[0025]
After step 212, the original image is defined in a vector space. It is convenient to represent the vector space by a set of numbers, for example, indices. Each vector in the vector space is assigned to a single value (index). This is done in step 218 of Converting to an Index Image, resulting in a reference index image 222 and a floating index image 224.

[0026]
A preferred method for converting the vector images 214 and 216 to index images 222 and 224 is the wellknown method of vector quantization (see http://www.geocities.com/mohamedgasem/vectorquantization/vq.html).

[0027]
Vector quantization (VQ) is the process of reducing a family of vectors by mapping M kdimensional vectors in the vector space R^{k }into a set of N kdimensional vectors where M>N. The collection of N vectors is known as the codebook, and the elements of the codebook are known as codewords. A vector in R^{k }is associated with a vector in the codebook using a minimum Euclidean distance measure. Formally stated, given a codebook Y
∀ y_{i }ε Y, i=1, 2, . . . , N
there exists a Voronoi region V_{i }such that
V _{i} ={x ε R ^{k} :∥x−y _{i} ∥≦∥x−y _{j} ∥, ∀ j≠i}
The set of Voronoi regions partition the entire space R^{k }such that:
$\stackrel{N}{\bigcup _{i=1}}{V}_{i}={R}^{k}\text{\hspace{1em}}\mathrm{and}\text{\hspace{1em}}\stackrel{N}{\bigcap _{i=1}}{V}_{i}=\varnothing $
The entire process is essentially similar to “rounding off” to the nearest integer.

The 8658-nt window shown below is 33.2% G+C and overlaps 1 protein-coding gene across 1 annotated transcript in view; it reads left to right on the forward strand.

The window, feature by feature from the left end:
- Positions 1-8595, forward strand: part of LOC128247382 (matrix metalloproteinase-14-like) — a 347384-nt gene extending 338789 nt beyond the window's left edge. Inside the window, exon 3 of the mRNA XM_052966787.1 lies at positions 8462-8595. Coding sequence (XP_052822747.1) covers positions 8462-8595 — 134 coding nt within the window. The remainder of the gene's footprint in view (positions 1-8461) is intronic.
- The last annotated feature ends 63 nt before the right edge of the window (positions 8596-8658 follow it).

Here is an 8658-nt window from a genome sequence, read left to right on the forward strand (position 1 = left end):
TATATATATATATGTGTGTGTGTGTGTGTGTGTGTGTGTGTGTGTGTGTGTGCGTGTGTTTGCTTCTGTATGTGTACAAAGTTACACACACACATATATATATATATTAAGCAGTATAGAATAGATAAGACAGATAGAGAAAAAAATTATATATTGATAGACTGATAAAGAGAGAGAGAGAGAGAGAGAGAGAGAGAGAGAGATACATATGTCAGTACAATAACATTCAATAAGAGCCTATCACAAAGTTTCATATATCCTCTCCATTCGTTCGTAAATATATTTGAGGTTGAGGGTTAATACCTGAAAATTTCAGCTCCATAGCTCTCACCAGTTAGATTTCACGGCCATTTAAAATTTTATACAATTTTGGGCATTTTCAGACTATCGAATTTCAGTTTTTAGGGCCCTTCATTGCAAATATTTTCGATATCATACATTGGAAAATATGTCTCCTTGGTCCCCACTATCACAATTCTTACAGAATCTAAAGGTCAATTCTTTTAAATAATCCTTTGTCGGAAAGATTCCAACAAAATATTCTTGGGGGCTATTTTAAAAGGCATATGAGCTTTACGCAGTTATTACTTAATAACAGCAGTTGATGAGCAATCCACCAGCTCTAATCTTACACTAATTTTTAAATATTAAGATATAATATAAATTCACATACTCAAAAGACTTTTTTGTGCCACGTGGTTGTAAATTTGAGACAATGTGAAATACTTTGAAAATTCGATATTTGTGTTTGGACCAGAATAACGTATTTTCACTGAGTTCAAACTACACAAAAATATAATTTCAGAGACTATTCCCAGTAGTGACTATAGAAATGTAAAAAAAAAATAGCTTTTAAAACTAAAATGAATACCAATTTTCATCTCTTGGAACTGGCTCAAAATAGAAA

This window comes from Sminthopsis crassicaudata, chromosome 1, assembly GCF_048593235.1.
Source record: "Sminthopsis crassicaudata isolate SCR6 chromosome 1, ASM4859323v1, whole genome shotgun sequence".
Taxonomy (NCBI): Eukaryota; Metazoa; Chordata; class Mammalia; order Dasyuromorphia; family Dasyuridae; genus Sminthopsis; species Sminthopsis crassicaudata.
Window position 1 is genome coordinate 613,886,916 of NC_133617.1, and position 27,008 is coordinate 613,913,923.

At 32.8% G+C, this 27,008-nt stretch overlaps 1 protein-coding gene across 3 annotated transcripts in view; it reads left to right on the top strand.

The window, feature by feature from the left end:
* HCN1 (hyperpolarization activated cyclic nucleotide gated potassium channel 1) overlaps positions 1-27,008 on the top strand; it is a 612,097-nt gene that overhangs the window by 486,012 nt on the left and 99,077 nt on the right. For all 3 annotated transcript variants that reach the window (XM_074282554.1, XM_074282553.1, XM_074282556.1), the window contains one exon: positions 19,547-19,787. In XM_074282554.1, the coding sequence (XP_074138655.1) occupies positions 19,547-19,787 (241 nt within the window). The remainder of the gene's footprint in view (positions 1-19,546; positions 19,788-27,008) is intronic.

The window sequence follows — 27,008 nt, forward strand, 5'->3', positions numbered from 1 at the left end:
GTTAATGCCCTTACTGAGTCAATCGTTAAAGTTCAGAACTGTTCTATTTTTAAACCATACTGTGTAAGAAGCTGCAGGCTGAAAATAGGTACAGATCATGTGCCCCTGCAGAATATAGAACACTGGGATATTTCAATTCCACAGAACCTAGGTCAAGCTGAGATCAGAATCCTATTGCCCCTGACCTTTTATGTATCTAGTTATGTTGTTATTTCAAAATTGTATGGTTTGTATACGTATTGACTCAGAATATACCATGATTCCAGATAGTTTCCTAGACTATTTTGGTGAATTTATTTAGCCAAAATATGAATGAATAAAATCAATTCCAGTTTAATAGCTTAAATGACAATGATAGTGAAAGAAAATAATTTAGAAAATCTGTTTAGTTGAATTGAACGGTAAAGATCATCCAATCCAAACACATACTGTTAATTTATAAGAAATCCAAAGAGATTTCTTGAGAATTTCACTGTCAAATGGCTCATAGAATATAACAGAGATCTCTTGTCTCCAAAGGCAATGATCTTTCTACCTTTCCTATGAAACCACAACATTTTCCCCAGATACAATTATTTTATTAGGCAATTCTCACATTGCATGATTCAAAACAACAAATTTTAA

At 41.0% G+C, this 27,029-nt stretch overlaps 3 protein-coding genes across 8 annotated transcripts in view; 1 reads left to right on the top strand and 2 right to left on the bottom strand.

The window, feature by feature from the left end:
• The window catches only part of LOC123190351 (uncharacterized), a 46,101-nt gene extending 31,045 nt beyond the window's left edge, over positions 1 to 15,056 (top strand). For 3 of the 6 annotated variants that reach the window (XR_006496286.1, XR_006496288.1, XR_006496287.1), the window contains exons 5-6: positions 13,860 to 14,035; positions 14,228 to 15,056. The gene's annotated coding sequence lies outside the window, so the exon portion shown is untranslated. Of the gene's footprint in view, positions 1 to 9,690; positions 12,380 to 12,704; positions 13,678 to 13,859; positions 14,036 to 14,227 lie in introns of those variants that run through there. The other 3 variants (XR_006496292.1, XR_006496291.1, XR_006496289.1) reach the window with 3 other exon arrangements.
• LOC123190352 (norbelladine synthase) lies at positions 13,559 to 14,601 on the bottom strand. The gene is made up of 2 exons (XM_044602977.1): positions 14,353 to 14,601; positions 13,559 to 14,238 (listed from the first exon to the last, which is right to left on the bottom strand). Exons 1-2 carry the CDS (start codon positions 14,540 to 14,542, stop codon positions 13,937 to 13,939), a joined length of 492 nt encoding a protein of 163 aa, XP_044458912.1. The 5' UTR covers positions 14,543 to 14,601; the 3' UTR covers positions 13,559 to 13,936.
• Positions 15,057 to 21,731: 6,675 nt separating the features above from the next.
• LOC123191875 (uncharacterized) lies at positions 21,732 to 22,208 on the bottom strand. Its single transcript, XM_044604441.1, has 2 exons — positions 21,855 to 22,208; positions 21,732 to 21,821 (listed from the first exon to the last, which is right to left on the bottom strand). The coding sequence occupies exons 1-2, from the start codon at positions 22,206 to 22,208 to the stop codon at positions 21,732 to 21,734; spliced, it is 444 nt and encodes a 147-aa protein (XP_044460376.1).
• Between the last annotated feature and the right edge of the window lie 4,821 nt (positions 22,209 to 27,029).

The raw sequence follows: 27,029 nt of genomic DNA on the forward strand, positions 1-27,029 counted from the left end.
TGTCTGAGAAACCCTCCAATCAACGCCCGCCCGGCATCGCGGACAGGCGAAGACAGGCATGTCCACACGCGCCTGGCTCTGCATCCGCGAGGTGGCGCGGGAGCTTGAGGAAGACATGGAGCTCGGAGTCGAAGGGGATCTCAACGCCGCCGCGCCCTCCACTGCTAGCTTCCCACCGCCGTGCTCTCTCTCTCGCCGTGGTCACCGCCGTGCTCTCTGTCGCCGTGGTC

[0028]
The design of the codebook that best represents a set of input vectors is a NPhard problem. An exhaustive search is required for the best possible set of codewords in a space, and the search increases exponentially as the number of codewords and vector dimensions increases. This difficulty leads to the use of techniques that are simple to implement even though they yield suboptimal solutions. One such technique is called the LBG algorithm, named after its authors Linde, Buzo, and Gray (see “An Algorithm for Vector Quantizer Design,” IEEE Trans. Communication, COM28 (1), pp. 8495, January 1980). The algorithm is stated below:

 1.) Determine the number of codewords, N.
 2.) Select N codewords at random, and let that be the initial codebook that contains the codewords.
 3.) Use the Euclidean distance measure to cluster the vectors around each codeword.
 4.) Compute the new set of codewords by obtaining the average of each cluster.
 5.) Repeat steps 2 and 3 until either the codewords do not change or the change in the codewords is small.
Preselected sample images are used to generate the codebook. An exemplary sample image is the reference image 302 shown in FIG. 3. A vector is formed by obtaining the U×V (e.g., 9×9) neighborhood for each image pixel. Examples of 8×8 exemplary neighborhoods 502 are shown in FIG. 5. Vectors formed from sample images are used to train the codewords by iterating the LBG algorithm until the codewords converge.

[0034]
The above technique is adopted to generate vector indices 220, which are representatives of the codewords. Exemplary representatives are integers.